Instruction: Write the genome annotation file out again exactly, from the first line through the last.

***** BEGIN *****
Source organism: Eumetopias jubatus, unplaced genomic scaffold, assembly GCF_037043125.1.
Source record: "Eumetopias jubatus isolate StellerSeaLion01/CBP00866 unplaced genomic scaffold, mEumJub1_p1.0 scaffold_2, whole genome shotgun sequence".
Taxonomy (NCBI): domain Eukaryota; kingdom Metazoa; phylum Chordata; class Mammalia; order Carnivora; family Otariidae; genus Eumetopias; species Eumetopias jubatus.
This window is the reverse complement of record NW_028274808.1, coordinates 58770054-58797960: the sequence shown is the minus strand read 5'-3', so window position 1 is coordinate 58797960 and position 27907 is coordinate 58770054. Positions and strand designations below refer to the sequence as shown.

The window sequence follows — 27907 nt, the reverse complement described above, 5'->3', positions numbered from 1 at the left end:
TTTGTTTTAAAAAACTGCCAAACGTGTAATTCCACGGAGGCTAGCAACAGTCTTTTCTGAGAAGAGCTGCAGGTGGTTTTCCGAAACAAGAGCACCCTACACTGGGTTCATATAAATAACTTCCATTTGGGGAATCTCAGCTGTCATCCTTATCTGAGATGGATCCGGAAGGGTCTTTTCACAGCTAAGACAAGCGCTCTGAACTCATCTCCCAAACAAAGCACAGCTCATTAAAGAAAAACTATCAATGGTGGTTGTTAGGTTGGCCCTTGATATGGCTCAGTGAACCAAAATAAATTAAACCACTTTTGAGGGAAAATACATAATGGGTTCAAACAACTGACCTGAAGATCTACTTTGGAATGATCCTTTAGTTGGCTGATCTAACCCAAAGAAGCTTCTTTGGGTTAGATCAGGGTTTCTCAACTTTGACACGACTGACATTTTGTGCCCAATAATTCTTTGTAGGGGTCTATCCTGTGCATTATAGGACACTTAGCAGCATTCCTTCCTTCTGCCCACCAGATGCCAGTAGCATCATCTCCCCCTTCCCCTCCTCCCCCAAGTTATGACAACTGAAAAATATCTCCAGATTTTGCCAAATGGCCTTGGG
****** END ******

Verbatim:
Source organism: Eumetopias jubatus, unplaced genomic scaffold, assembly GCF_037043125.1.
Source record: "Eumetopias jubatus isolate StellerSeaLion01/CBP00866 unplaced genomic scaffold, mEumJub1_p1.0 scaffold_2, whole genome shotgun sequence".
Taxonomy (NCBI): domain Eukaryota; kingdom Metazoa; phylum Chordata; class Mammalia; order Carnivora; family Otariidae; genus Eumetopias; species Eumetopias jubatus.
This window is the reverse complement of record NW_028274808.1, coordinates 58770054-58797960: the sequence shown is the minus strand read 5'-3', so window position 1 is coordinate 58797960 and position 27907 is coordinate 58770054. Positions and strand designations below refer to the sequence as shown.

The window sequence follows — 27907 nt, the reverse complement described above, 5'->3', positions numbered from 1 at the left end:
TTTGTTTTAAAAAACTGCCAAACGTGTAATTCCACGGAGGCTAGCAACAGTCTTTTCTGAGAAGAGCTGCAGGTGGTTTTCCGAAACAAGAGCACCCTACACTGGGTTCATATAAATAACTTCCATTTGGGGAATCTCAGCTGTCATCCTTATCTGAGATGGATCCGGAAGGGTCTTTTCACAGCTAAGACAAGCGCTCTGAACTCATCTCCCAAACAAAGCACAGCTCATTAAAGAAAAACTATCAATGGTGGTTGTTAGGTTGGCCCTTGATATGGCTCAGTGAACCAAAATAAATTAAACCACTTTTGAGGGAAAATACATAATGGGTTCAAACAACTGACCTGAAGATCTACTTTGGAATGATCCTTTAGTTGGCTGATCTAACCCAAAGAAGCTTCTTTGGGTTAGATCAGGGTTTCTCAACTTTGACACGACTGACATTTTGTGCCCAATAATTCTTTGTAGGGGTCTATCCTGTGCATTATAGGACACTTAGCAGCATTCCTTCCTTCTGCCCACCAGATGCCAGTAGCATCATCTCCCCCTTCCCCTCCTCCCCCAAGTTATGACAACTGAAAAATATCTCCAGATTTTGCCAAATGGCCTTGGG